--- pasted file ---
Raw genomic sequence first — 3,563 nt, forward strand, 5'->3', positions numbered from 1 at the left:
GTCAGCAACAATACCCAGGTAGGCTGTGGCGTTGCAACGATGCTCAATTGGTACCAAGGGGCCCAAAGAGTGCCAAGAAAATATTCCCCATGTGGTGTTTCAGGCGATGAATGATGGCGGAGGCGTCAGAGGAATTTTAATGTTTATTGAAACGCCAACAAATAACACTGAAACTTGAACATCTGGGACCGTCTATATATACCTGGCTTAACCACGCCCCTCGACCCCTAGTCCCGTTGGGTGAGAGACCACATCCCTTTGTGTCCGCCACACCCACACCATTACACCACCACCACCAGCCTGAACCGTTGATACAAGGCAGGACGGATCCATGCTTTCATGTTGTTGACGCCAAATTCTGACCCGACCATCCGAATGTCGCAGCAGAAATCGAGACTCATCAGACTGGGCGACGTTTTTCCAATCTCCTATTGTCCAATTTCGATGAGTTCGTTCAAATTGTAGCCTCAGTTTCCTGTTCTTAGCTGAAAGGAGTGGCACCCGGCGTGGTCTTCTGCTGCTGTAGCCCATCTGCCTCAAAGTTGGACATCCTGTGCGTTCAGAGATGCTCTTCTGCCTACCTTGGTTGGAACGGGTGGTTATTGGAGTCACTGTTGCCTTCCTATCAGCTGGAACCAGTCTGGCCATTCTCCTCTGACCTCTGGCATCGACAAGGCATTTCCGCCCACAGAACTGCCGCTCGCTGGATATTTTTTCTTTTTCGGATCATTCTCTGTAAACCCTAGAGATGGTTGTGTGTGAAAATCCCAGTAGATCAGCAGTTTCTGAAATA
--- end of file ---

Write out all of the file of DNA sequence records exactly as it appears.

Raw genomic sequence first — 3,563 nt, forward strand, 5'->3', positions numbered from 1 at the left:
GTCAGCAACAATACCCAGGTAGGCTGTGGCGTTGCAACGATGCTCAATTGGTACCAAGGGGCCCAAAGAGTGCCAAGAAAATATTCCCCATGTGGTGTTTCAGGCGATGAATGATGGCGGAGGCGTCAGAGGAATTTTAATGTTTATTGAAACGCCAACAAATAACACTGAAACTTGAACATCTGGGACCGTCTATATATACCTGGCTTAACCACGCCCCTCGACCCCTAGTCCCGTTGGGTGAGAGACCACATCCCTTTGTGTCCGCCACACCCACACCATTACACCACCACCACCAGCCTGAACCGTTGATACAAGGCAGGACGGATCCATGCTTTCATGTTGTTGACGCCAAATTCTGACCCGACCATCCGAATGTCGCAGCAGAAATCGAGACTCATCAGACTGGGCGACGTTTTTCCAATCTCCTATTGTCCAATTTCGATGAGTTCGTTCAAATTGTAGCCTCAGTTTCCTGTTCTTAGCTGAAAGGAGTGGCACCCGGCGTGGTCTTCTGCTGCTGTAGCCCATCTGCCTCAAAGTTGGACATCCTGTGCGTTCAGAGATGCTCTTCTGCCTACCTTGGTTGGAACGGGTGGTTATTGGAGTCACTGTTGCCTTCCTATCAGCTGGAACCAGTCTGGCCATTCTCCTCTGACCTCTGGCATCGACAAGGCATTTCCGCCCACAGAACTGCCGCTCGCTGGATATTTTTTCTTTTTCGGATCATTCTCTGTAAACCCTAGAGATGGTTGTGTGTGAAAATCCCAGTAGATCAGCAGTTTCTGAAATA